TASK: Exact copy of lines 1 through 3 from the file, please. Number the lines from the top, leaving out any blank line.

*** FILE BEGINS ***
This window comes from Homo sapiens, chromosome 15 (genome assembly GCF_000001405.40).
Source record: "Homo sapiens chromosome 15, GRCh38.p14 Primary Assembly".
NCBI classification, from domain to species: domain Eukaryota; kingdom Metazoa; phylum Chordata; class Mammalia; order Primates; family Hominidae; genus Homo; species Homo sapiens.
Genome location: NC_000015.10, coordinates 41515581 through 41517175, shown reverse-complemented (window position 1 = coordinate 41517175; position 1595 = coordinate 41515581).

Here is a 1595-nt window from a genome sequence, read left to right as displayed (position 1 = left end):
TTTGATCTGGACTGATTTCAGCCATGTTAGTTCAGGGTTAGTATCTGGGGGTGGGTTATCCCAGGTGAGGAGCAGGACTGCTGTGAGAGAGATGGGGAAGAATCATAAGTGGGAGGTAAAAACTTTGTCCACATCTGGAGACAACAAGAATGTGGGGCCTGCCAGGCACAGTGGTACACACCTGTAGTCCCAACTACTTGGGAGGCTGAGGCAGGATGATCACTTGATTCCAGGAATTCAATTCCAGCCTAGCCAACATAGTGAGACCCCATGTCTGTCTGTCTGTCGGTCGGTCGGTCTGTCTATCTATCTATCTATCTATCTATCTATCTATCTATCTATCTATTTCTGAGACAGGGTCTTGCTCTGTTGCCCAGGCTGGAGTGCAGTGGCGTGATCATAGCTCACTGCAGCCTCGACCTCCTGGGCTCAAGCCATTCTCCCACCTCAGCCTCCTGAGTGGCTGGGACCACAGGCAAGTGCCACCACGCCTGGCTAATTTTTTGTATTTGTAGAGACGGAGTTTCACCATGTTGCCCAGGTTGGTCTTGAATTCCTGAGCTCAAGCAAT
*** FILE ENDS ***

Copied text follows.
This window comes from Homo sapiens, chromosome 15 (genome assembly GCF_000001405.40).
Source record: "Homo sapiens chromosome 15, GRCh38.p14 Primary Assembly".
NCBI classification, from domain to species: domain Eukaryota; kingdom Metazoa; phylum Chordata; class Mammalia; order Primates; family Hominidae; genus Homo; species Homo sapiens.